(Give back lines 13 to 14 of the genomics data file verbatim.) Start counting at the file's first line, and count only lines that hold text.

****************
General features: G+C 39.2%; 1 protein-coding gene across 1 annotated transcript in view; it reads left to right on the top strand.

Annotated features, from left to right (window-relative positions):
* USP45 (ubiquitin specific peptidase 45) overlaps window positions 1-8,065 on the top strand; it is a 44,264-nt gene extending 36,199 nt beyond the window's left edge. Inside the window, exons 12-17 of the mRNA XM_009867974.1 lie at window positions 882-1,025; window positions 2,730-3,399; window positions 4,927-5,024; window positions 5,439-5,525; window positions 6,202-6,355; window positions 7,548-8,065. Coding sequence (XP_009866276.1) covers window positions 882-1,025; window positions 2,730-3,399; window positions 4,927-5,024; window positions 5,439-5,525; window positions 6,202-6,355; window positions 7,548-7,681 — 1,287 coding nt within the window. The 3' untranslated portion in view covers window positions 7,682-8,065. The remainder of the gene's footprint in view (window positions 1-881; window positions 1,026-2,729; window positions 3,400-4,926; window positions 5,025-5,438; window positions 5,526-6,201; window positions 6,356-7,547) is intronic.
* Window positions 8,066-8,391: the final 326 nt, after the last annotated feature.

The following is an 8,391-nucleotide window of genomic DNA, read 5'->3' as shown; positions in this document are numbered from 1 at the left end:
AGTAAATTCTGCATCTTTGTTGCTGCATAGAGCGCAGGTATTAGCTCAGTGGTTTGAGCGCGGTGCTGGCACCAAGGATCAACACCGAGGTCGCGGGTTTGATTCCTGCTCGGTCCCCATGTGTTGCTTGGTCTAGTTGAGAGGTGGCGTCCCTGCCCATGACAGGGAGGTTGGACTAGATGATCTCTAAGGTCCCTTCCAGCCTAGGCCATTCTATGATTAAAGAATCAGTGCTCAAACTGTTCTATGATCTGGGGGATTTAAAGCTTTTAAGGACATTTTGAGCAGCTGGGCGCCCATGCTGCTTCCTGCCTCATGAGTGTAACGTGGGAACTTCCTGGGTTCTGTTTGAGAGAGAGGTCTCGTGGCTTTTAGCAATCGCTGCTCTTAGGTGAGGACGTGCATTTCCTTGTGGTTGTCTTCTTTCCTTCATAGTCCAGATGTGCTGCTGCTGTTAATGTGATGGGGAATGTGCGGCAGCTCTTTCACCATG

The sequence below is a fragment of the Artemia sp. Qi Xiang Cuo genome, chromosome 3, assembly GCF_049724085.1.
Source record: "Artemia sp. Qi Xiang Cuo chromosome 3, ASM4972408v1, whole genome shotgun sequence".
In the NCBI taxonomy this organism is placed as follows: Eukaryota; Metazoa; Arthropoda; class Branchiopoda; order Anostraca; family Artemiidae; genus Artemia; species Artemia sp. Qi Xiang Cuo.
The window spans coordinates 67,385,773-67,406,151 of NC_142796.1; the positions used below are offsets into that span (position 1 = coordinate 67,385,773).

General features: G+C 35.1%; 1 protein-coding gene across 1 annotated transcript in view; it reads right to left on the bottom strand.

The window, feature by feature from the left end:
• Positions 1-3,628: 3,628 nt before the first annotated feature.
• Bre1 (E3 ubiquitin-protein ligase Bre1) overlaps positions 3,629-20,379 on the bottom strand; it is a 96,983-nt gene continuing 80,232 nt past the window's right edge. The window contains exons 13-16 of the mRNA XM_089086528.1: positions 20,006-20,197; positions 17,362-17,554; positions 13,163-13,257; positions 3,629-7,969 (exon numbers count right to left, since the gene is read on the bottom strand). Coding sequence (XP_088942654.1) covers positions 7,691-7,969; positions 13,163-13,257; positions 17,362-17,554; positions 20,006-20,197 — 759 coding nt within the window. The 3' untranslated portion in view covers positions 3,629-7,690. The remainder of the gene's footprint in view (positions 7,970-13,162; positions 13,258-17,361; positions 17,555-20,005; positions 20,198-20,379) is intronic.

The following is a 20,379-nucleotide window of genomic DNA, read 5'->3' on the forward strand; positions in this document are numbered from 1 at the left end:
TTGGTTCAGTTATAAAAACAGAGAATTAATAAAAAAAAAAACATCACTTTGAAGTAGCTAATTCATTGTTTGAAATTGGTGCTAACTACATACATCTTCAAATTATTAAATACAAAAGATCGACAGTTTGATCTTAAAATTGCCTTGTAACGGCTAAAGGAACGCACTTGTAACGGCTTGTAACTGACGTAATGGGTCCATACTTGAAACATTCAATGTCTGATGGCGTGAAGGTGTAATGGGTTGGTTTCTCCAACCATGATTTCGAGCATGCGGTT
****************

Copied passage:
• Positions 1-3,628: 3,628 nt before the first annotated feature.
• Bre1 (E3 ubiquitin-protein ligase Bre1) overlaps positions 3,629-20,379 on the bottom strand; it is a 96,983-nt gene continuing 80,232 nt past the window's right edge. The window contains exons 13-16 of the mRNA XM_089086528.1: positions 20,006-20,197; positions 17,362-17,554; positions 13,163-13,257; positions 3,629-7,969 (exon numbers count right to left, since the gene is read on the bottom strand). Coding sequence (XP_088942654.1) covers positions 7,691-7,969; positions 13,163-13,257; positions 17,362-17,554; positions 20,006-20,197 — 759 coding nt within the window. The 3' untranslated portion in view covers positions 3,629-7,690. The remainder of the gene's footprint in view (positions 7,970-13,162; positions 13,258-17,361; positions 17,555-20,005; positions 20,198-20,379) is intronic.